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Philadelphia jails are getting less crowded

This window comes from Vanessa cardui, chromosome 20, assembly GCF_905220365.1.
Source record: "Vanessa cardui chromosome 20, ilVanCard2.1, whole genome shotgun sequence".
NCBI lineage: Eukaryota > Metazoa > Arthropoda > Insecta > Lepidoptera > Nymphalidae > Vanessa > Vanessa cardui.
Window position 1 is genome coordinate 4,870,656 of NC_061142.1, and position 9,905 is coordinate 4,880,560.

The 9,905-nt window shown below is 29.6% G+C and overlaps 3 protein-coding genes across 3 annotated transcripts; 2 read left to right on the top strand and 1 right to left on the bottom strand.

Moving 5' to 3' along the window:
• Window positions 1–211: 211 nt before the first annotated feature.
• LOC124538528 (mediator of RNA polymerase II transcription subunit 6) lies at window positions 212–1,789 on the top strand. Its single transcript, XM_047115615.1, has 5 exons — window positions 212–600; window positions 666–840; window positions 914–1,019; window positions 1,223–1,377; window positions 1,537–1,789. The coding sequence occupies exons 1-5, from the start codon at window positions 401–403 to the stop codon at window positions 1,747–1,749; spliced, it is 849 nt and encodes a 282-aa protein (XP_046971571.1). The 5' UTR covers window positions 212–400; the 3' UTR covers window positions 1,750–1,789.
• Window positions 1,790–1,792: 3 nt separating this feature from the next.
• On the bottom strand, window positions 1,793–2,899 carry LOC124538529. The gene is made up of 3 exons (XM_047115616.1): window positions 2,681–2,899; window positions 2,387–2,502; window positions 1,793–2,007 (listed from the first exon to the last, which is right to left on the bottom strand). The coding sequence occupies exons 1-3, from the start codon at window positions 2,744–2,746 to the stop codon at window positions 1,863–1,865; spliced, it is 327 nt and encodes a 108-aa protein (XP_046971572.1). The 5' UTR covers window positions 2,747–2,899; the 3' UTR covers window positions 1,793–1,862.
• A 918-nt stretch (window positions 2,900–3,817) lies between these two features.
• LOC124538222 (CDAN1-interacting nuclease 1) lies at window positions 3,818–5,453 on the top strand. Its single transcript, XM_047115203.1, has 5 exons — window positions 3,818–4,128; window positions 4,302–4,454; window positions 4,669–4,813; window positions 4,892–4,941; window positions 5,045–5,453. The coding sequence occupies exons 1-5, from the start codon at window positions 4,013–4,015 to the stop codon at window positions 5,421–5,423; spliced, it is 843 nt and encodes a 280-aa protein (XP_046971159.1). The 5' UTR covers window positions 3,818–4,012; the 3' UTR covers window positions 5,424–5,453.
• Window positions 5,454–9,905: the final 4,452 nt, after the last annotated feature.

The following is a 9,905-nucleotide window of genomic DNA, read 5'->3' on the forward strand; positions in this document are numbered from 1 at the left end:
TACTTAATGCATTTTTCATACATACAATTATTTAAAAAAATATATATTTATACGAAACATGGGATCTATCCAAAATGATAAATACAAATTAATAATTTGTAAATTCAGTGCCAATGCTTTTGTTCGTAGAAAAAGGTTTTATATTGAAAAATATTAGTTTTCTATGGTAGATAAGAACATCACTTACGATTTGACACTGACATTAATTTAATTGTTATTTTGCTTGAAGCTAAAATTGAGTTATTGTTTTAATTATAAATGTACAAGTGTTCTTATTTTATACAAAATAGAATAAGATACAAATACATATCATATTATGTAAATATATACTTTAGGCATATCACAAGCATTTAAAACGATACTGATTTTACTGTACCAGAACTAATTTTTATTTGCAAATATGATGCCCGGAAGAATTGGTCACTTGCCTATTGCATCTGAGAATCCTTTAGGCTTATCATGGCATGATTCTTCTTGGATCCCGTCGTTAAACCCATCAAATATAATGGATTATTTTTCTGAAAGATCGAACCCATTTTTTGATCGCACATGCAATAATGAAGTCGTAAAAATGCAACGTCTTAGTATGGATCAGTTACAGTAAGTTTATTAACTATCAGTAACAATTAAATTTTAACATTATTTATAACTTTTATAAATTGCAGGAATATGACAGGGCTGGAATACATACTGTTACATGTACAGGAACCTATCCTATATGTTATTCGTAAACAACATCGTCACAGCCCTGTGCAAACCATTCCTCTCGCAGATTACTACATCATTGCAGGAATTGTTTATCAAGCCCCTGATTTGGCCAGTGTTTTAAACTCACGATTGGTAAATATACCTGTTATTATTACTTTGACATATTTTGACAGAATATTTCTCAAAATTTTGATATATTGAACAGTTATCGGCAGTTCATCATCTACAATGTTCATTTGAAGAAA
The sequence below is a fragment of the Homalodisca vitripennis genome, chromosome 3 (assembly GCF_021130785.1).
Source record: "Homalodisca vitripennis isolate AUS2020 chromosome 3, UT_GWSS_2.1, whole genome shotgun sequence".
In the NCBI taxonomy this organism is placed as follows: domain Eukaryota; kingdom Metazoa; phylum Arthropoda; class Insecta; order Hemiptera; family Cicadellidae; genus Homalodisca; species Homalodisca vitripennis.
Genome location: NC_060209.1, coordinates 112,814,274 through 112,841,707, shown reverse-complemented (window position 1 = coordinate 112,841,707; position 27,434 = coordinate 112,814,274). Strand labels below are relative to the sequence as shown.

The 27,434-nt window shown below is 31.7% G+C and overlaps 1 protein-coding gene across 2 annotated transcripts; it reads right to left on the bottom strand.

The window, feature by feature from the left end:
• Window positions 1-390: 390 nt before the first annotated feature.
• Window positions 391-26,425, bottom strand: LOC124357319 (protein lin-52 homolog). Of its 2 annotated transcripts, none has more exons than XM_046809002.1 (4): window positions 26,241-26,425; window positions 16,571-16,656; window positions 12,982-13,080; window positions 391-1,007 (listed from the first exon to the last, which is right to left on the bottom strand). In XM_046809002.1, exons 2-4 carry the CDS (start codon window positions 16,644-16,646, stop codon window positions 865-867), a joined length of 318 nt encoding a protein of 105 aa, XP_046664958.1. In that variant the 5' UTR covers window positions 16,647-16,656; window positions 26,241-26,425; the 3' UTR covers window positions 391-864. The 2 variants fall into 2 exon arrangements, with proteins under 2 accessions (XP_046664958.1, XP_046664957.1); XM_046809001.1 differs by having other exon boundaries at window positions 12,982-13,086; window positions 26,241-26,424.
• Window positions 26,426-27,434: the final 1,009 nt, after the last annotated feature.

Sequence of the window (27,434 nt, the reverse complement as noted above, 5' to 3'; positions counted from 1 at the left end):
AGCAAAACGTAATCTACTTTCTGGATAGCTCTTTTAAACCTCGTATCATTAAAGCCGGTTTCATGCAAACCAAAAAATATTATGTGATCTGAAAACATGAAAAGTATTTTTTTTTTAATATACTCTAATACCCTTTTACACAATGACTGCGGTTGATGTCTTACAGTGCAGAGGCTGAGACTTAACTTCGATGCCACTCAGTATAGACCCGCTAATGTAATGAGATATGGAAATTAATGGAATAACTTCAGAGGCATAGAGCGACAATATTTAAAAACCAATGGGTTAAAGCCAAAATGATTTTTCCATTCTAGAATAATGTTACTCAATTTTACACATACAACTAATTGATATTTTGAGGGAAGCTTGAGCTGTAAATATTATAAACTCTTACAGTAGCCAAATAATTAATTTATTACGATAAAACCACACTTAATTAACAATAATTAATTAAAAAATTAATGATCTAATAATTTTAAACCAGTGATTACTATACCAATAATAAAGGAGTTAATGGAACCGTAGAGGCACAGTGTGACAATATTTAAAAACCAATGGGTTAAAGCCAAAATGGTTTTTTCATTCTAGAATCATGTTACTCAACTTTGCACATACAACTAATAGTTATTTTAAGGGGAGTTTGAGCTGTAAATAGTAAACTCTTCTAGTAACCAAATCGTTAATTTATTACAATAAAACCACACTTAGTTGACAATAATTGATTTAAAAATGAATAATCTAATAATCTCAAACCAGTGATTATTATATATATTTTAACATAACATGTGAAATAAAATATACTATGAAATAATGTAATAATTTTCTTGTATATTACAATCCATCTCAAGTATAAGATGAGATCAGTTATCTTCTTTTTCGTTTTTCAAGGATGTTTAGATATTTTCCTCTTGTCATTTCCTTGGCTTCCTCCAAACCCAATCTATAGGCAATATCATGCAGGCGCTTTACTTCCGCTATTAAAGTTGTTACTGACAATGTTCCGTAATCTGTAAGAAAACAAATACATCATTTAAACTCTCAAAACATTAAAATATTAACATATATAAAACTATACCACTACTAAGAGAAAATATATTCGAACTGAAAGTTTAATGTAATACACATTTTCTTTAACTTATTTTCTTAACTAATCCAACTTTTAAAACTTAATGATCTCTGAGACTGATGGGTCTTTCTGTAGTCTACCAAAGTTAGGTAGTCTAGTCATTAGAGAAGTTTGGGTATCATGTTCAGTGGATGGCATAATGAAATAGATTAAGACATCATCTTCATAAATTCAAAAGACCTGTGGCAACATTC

The crime and punishment system in Philadelphia may be improving.  A Pew Charitable Trusts’ Philadelphia Research Initiative report shows Philadelphia’s jail population decreased dramatically last year.  The annual average daily population in the Philadelphia System fell 11 percent and it’s falling more this year.The Pew study credits jailing fewer people for pre-trial hearings or for alleged parole violations.  Report author Claire Shubik-Richards says new policies aimed at running the criminal justice system more efficiently also are freeing up jail beds.”A couple of those includes the creation of more options for people to be diverted away from court through the accelerated misdemeanor program and the small amount of marijuana program–a change in the way the District Attorney’s office under Seth Williams is charging cases,” said Shubik-Richards.District Attorney’s Office spokeswoman Tasha Jamerson says the office along with its criminal justice partners has “simultaneously improved public safety and reduced the size of the county prison population, and proved that the two are not mutually exclusive.”The magic formula?”Through our efforts to charge only the crimes we can prove in court, divert small amounts of marijuana cases as well as low level misdemeanors out of the court system, and offer appropriate plea offers on other cases,” said Jamerson.Bill Dimascio, the Executive Director of the Pennsylvania Prison Society, says electronic monitoring and other alternatives to incarceration would help even more.”Clearly it would be for use with those folks that are not being held for the most serious crimes and charges, but it would be for lesser offenses,” said Dimascio.Philadelphia is spending four percent less on jails than three years ago and is saving on police overtime.  The Pew report points out for there to be substantially more savings, the population will have to fall enough to enable the city to close an entire facility or a section of one.

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